As fun as it is for the two to dream up new concoctions and savor the end results, the middle part of the process is painstaking, careful, and for Olds, very scientific. "You have to know what is inherent in each of these ingredients, what they are programmed to do on their own, and how they react when they're combined."
A chemist's precision is key, but what really elevates Sweet Science ice cream is the purity of flavor, a direct result of Olds's meticulous ingredient sourcing. "I make what I consider to be the healthiest, cleanest possible version of ice cream out there. So that means no stabilizers, no high fructose corn syrup, no preservatives — nothing that's not real, whole ingredients."
Not only does Olds focus on whole, simple base ingredients, such as the organic dairy products from Castle Rock in Osseo, Wisconsin, and sugar from Wholesome Sweeteners in Texas, she teams up with local companies and purveyors whenever possible for her seasonal flavors. The spices come from Penzey's; she uses olive oil and balsamic vinegars from Vinaigrette on Xerxes; she makes her stout oat crunch with Fulton's Worthy Adversary, her one and only flavor that isn't entirely gluten-free; and her exceptional end-of-summer sweet corn blueberry is made with hand-picked fruit from a farm in Wisconsin.
As exacting as she is, Olds admits that there is a certain amount of trial and error involved in getting the right combinations, but the details of that process are kept under wraps. She speaks obliquely of the secret to her rhubarb cinnamon almond, which will be available in April, and offers a masterful layering of creamy and crunchy textures with tart, spicy, and sweet undertones.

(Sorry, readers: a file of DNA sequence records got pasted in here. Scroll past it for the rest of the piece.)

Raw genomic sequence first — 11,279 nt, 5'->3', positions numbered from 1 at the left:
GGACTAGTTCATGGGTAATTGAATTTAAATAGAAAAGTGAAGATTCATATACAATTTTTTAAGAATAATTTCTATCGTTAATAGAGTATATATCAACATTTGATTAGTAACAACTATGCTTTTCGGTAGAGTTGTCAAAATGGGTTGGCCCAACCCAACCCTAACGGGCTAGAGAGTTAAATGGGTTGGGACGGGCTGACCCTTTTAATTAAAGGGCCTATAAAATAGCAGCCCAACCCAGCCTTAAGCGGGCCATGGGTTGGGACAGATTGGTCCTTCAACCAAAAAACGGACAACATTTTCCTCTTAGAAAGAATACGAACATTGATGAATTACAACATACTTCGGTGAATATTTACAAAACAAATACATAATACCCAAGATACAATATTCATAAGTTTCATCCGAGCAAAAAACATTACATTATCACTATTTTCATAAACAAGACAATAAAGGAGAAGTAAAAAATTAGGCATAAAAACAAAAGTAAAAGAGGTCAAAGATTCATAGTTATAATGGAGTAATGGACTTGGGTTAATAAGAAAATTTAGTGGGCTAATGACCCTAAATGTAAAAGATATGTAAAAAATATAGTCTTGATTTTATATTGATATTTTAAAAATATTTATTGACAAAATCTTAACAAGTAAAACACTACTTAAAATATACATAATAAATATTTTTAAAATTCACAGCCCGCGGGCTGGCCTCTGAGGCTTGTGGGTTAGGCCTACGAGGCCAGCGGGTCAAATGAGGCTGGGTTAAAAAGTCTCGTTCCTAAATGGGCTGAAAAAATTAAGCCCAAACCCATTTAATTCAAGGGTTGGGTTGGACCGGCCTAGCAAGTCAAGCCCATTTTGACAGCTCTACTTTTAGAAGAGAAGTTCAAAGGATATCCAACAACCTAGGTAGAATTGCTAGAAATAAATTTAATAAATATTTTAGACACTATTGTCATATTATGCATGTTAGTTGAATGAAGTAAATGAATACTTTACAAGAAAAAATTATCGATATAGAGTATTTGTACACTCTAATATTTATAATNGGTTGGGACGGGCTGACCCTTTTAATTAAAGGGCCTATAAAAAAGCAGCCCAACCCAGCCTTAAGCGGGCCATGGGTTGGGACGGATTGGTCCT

"That one started out as a hibiscus frozen yogurt, actually," says Olds. "I worked on it a lot with my assistant, Mary Howard, who has a degree in food science, and we did a lot of tinkering with it. We got the cinnamon in there, and I liked the woodiness and how it played with the rhubarb but didn't overpower it."
This fall, some of Sweet Science's greatest hits will return to the lineup, including the caramel-apple cider crisp made with organic Honeycrisp apple cider, and one of Olds's personal favorites, the custard-laced pecan pie made with a rich cognac-vanilla base. In the meantime, she's already got her eye toward warmer weather, working on a peach cobbler flavor as well as a summer camping standby.
"We want to do a s'mores ice cream," she says. "But one that stays true to our style, so that means hand-torching our own homemade marshmallows, using gluten-free graham crackers, the whole nine."
For a budding local business, the temptation to prize volume over quality is always present. But Olds and Duckler aren't interested.
"My goal has always been to make a really thoughtful product," says Olds. "I don't take any shortcuts, even if there is room for them."
Duckler's motivation comes from what he says is a combination of accountability and positivity. "It definitely takes a leap and you have to be a little stupid to look at the number and think it's still going to work. But I promised these family farmers I would share their tea, and their stories, and traditions, and at the same time I'm meeting a need in my hometown. If you are willing to put in the time, people will take care of you."
Both Olds and Duckler, and their respective products, are shining examples of what happens when craft meets passion and process is held in the highest regard. These reverently ground and brewed teas and superb, small-batch ice creams are worth seeking out.